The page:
Who Authorizes the Authorities?
By Butler D. Shaffer
I began my class one day with an apparently simple question: Does the U.S. Constitution have legitimacy? As a follow-up question, I asked: By what right does one group of men get together and impose upon others a particular system of government?
These questions, of course, do not apply only to the American political system, but can be asked, with equal force, of every government that has ever existed. By what right did the Bolsheviks, or the Catholic Church, or William the Conqueror, or Genghis Khan, or any other group or individual, assume the authority to make and enforce laws upon other men and women?
Having been educated in traditional schools, most of my students answered with the kind of conditioned responses that it has been the purpose of traditional education to provide: “We all got together and agreed to this form of government,” they declared.
Even though the fallacy of such explanations of governmental origins were quickly dispelled by asking the students to tell me the place and date at which they attended this “meeting” with “everybody else” to establish a government, I have no doubt that all of them truly believed that the American government was formed out of the common consent of all Americans.
I forged ahead with my questions: “If we all have inalienable rights, how can some men vote to take away the rights of others?” “How does the fact that ten men may choose to join together for their common protection impose upon the eleventh man any obligation to go along with them?”
True to their public school upbringings, my students tried to take comfort in the process of voting.: “If they majority are in favor of something, that makes it right,” a number of them agreed.
“But what makes the will of the majority sacrosanct?” I asked.
I went on. “Suppose three muggers confront you on the street and say, ‘We want your money. But don’t worry — we’re going to let you vote on whether or not you should give it to us.’ If this group votes three-to-one in favor of taking your money, does this legitimize its actions?”
A few of my students saw the obvious analogy to government, but for others the characterization of government as nothing more than sanctified theft and violence was too unsettling. One student tried to rehabilitate the democratic process with the weak plea that “It has to involve more than just a few people,” while another felt obliged to defend democracy and voting at all costs, as something in the nature of an ultimate principle.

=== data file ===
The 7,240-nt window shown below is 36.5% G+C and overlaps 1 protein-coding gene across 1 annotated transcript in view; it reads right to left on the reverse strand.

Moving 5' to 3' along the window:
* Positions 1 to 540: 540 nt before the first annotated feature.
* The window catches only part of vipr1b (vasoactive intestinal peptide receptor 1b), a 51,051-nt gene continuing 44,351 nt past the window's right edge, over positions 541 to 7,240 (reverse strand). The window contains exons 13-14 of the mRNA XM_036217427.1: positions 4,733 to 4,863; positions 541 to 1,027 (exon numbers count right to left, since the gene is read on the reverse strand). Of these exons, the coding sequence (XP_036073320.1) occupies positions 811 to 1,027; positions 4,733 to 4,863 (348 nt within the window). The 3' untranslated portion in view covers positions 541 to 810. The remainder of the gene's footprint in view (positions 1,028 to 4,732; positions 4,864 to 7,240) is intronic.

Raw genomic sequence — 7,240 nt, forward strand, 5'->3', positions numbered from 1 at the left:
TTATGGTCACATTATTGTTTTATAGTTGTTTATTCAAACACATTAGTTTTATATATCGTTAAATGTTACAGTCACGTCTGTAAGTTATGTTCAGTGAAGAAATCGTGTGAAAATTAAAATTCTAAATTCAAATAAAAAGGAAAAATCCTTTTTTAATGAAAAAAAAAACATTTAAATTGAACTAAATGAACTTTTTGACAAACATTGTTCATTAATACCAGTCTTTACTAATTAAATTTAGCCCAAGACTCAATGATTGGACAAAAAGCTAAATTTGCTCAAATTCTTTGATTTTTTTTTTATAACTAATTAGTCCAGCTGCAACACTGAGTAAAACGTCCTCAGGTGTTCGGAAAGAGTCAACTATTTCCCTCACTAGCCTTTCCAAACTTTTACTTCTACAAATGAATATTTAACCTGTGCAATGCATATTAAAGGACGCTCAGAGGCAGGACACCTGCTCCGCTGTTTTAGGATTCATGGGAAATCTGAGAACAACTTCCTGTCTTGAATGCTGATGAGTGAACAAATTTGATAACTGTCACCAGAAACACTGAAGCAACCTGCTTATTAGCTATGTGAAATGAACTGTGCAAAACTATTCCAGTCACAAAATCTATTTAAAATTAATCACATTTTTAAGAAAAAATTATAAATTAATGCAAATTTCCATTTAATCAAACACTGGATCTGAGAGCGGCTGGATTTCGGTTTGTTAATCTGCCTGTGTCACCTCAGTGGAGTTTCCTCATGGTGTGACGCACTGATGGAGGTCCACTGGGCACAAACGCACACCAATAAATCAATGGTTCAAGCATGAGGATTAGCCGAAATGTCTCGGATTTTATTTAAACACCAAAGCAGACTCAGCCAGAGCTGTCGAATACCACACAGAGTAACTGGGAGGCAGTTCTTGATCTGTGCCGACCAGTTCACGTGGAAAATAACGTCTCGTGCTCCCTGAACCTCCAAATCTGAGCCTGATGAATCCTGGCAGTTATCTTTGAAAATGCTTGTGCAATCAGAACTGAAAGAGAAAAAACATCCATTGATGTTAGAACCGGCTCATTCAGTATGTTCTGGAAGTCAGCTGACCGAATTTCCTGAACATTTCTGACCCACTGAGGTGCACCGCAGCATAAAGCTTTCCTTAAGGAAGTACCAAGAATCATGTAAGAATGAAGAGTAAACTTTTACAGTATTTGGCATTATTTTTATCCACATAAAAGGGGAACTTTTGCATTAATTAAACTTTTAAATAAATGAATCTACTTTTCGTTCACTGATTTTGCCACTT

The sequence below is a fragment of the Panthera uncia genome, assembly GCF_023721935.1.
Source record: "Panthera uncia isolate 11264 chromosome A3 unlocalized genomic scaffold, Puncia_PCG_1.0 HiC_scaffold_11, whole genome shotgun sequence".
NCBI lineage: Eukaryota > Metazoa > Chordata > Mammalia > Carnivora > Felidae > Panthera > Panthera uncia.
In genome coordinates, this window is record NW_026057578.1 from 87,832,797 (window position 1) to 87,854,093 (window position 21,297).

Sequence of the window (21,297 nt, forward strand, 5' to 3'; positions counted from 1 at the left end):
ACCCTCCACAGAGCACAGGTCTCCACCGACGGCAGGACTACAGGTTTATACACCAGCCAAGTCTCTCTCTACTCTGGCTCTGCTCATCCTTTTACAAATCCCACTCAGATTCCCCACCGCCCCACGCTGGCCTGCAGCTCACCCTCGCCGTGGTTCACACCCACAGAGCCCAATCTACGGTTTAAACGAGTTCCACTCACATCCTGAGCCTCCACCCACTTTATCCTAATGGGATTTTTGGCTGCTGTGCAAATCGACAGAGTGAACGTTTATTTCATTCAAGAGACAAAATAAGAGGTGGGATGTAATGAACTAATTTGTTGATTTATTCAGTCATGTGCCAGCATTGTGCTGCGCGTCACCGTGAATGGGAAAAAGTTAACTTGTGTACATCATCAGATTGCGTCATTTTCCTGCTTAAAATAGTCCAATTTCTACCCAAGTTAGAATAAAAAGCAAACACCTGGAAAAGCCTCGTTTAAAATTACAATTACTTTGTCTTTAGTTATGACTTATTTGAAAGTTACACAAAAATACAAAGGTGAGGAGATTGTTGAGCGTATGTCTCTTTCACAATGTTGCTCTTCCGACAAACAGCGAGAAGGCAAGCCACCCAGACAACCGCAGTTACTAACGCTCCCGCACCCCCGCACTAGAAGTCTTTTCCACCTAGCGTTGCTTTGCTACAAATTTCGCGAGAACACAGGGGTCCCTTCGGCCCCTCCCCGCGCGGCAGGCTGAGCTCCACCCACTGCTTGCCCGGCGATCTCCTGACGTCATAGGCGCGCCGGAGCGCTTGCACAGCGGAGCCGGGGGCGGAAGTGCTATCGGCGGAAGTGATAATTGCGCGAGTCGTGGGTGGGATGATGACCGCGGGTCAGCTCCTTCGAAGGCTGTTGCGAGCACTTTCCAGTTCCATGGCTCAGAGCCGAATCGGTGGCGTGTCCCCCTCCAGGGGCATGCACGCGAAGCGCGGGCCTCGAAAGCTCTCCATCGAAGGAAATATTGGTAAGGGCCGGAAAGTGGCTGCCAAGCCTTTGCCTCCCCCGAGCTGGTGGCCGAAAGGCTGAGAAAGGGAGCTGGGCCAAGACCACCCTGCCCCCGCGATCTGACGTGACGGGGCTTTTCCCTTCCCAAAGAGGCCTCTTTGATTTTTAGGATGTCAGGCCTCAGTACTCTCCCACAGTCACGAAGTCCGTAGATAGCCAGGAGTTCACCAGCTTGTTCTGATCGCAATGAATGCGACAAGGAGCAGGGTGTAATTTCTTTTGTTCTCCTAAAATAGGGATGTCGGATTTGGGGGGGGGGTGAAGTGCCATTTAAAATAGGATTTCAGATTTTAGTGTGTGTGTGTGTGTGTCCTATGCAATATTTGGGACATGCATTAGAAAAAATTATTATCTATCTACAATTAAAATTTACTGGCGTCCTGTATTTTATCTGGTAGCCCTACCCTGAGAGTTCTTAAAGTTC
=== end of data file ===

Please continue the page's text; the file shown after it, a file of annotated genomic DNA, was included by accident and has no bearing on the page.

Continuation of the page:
“Majority rule is just the way our government is set up,” he argued, not seeing that he had succeeded in arguing himself into one big circle.
“But that’s what I’m asking you to explain.” I went on: “ How does this — or any other — system of government acquire the legitimacy to impose such processes upon those who do not choose to be bound by it?”
The discussion ended with a number of my students resorting to the traditional method of all totalitarian systems and ideas: “If you don’t like it, you should leave the country,” they shouted.
When the discussion was over, one of my students stated that this had been a very “unsettling” and “uncomfortable” experience. “It was my purpose to make you uncomfortable,” I replied, “ for only in facing hard, uncomfortable questions will we be able to overcome the dependencies on authority that we have accepted for our lives.”
I remarked upon how institutions not only cause most of the social conflict in the world today, but absolutely require conflict in order to maintain their power over our lives. Government, in particular, generates and manages conflict and, in the process, solidifies its base of power over us.
“But what is the answer to this?” a number of them asked. “What alternatives are there for us?” I told them that since the problem of government involves our self-induced dependencies on authority figures, for me to give you my answer is simply to substitute me as your new authority.
The social problems of our world are occasioned by our consciousness. They are the problem of how we think — about ourselves, others, and our responsibilities for our own behavior and our own conclusions. “The answer,” I concluded, “ is that you must figure out your own answers.”
That has always been the source of the human dilemma. Because we have come to enjoy the luxury of having other people make judgments and decisions for us, we are terribly uncomfortable when someone comes along and challenges our complacency.
We enjoy triviality — a fact that has spawned mindless television programming, gossip magazines, and a general banality in what used to be the art of serious conversation — and eschew fundamental inquires. But if life is to have any meaning, if we are ever to overcome the viciousness and vulgarity that are destroying the quality of human life, we must get ourselves in the habit of asking the sorts of questions we have been trained not to ask.
Butler Shaffer teaches at Southwest University School of Law. He is the author of Calculated Chaos: Institutional Threats to Peace and Human Survival.